Is your mouth watering from my previous blog about Trinidad and Tobago, yet? Well, there’s more where that came from – shark’n’bake anyone? Check out what we actually did in T&T instead of what I just ate. Trust me, it’s a fun, fun place to be!
We arrived home to “the farm” in the late afternoon and I met the numerous cats, dogs, ducks, chickens, geese and pigs wandering in and around the open-air house (note: most homes in Trinidad are open-air at least to some extent because year-round, whole-home, air-conditioning in this humid island climate can be quite expensive) surrounded by mango trees, banana trees, a stream and two separate vegetable gardens.
Sean’s younger sister Chervon and her boyfriend Michael greeted us at the door, and soon after his stepfather Louie came home from work, as well. I can say in all honesty, from minute one I was welcomed with open arms by his whole family, and for that I couldn’t be more grateful. The hospitality shown by them all was wonderful, and such a refreshing change from the sometimes standoff-ish style in America. If you couldn’t tell already, family and friends are a big, big thing down there, and I think that’s awesome. Time with loved ones is given significant weight (i.e. work to live, don’t live to work) and I think it’s something the US should take more seriously.
Our first night was relatively low-key as we’d been travelling since early that morning, but even so, I got my first induction to T&T during the rainy season (rainy as in: for six months out of the year it sprinkles for an hour or so each day then clears up). We had a rain shower in the late afternoon, and I met the mosquitoes of Trinidad. Normally I’m a mosquito magnet at home in the United States. True to form, in Trinidad I was irresistible and unfortunately for me the mosquitoes are bigger, more vicious and infinitely more plentiful. When I say bigger, I mean it – mosquitoes in T&T appear to be close to the size of compact cars – they’re that large. Even with rotating fans, mosquito repellant, mosquito candles and long pants, I was still on the losing end of a battle with the bugs. Wherever I neglected to spray (like my feet or hands) was fair game. One thing that Trinidad does have that the US needs to get, in my opinion, are these awesome bug zapper tennis rackets, not only do they allow you to zap pesky mosquitoes into oblivion mid-air, but they also make a satisfyingly loud ZAP every time another one bites the dust.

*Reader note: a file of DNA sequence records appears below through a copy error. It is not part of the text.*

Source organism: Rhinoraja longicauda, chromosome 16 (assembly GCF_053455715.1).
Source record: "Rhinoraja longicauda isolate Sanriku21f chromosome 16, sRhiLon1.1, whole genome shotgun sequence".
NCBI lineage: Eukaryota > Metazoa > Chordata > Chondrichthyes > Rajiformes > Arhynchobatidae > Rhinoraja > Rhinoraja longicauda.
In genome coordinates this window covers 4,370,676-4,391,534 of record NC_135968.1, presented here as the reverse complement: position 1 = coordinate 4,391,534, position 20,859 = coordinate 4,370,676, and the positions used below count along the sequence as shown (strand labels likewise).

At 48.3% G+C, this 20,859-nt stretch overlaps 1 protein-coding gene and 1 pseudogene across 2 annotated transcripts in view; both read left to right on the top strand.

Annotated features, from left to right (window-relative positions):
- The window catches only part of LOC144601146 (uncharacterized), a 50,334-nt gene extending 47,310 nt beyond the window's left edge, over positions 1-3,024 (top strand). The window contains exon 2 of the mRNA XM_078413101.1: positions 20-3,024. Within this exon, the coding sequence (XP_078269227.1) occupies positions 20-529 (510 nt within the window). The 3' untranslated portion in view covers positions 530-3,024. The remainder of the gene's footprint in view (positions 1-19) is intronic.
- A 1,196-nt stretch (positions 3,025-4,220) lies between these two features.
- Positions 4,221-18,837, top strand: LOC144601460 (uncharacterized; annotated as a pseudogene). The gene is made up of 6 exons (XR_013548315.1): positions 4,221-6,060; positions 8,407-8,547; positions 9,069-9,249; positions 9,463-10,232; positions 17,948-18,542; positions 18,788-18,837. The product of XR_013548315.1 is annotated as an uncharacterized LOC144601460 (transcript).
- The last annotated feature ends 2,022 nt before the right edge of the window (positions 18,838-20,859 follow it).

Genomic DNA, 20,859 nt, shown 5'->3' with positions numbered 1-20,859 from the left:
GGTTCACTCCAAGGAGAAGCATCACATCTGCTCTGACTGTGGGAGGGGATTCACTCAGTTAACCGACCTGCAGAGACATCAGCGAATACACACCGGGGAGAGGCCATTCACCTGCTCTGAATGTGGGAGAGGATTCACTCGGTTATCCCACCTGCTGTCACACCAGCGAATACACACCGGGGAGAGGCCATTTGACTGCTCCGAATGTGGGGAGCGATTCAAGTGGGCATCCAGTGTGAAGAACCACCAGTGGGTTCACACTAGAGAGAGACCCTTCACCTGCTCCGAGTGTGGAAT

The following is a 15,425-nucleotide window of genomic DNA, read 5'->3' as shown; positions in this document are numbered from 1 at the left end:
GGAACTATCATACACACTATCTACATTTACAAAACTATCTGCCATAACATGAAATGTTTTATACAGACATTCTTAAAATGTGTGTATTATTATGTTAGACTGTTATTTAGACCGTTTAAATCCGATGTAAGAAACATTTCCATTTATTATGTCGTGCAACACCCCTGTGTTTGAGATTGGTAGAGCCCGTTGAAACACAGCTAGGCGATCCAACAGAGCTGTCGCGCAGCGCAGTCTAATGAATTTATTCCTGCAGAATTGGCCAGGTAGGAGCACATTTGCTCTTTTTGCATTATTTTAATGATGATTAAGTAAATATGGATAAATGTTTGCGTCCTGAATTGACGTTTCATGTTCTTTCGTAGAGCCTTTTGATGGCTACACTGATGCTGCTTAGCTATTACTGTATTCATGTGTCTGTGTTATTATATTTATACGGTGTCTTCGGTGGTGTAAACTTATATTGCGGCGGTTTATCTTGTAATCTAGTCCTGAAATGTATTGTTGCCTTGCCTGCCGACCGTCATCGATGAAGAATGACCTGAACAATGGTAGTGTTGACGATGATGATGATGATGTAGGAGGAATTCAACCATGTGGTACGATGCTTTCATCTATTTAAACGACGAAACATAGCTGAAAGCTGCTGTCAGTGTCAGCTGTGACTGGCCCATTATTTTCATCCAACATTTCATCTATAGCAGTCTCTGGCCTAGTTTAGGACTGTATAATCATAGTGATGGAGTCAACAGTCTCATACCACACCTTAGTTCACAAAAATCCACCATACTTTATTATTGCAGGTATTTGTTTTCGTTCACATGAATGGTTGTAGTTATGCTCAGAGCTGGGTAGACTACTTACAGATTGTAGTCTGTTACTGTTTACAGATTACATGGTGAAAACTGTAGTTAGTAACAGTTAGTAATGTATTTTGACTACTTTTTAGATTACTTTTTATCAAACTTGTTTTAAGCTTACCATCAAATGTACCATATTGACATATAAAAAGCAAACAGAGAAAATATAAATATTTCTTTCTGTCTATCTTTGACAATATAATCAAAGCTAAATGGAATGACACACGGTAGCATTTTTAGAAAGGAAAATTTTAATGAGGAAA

The following day, we went to Maracas Beach, probably the most popular beach in all of Trinidad that’s in the north of the island about an hour’s drive from the Bush. It worked out beautifully because a good friend of Sean’s, Sateesh, had a bunch of family visiting from the States and was taking them all to Maracas that day as well. Perfect! Sean, Chervon, Michael, Ethan and I piled into the car loaded with towels, sunscreen, coolers of drinks, snacks, extra clothes and liquor (of course), and headed out.
Maracas Beach is truly a great, if touristy, representation of Trinidad’s beaches: it is all soft sand, coconut trees, people hawking everything from shell bracelets, to mango chow, to cotton candy, strong but not overwhelming waves, and shark and bake, namely: Richard’s Shark and Bake. While Sean caught up his friends Sat, Andrew and Doug, Ethan and I took full advantage of the ocean, spending the majority of the afternoon in the water. Finally in the late afternoon, we migrated over to Richard’s for a famous shark and bake sandwich (delicious and huge), and then packed up, tired and sandy (and only slightly sunburnt) to head home. It was excellent – and probably the most white people I saw in one place the whole time we were in T&T. Side note: White people make up only 0.7% of Trinidad’s 1.3 million population. It’s like spotting a rare and mystical unicorns on the island.
On Monday, Sean, his mom and I went south to the city of San Fernando, and I got to see exactly where he grew up and his grandparents lived, his friends’ houses, his school (St. Benedict’s), the numerous spots where he got into scrapes or broke bones, and heard the stories that only come to mind about growing up when you’re back in the place where it happened. For lunch, we went to his favorite Chinese restaurant, Nam Fong for char su kai fan, then made a quick stop to a large supermarket (which are not on every corner like Publix and Krogers are here) for supplies before going “down the islands” the next day.
What is “down the islands” you ask? I guess you’ll just have to read the next blog to find out. To give you a hint though, it’s probably one of my favorite parts of the whole trip. Stick around!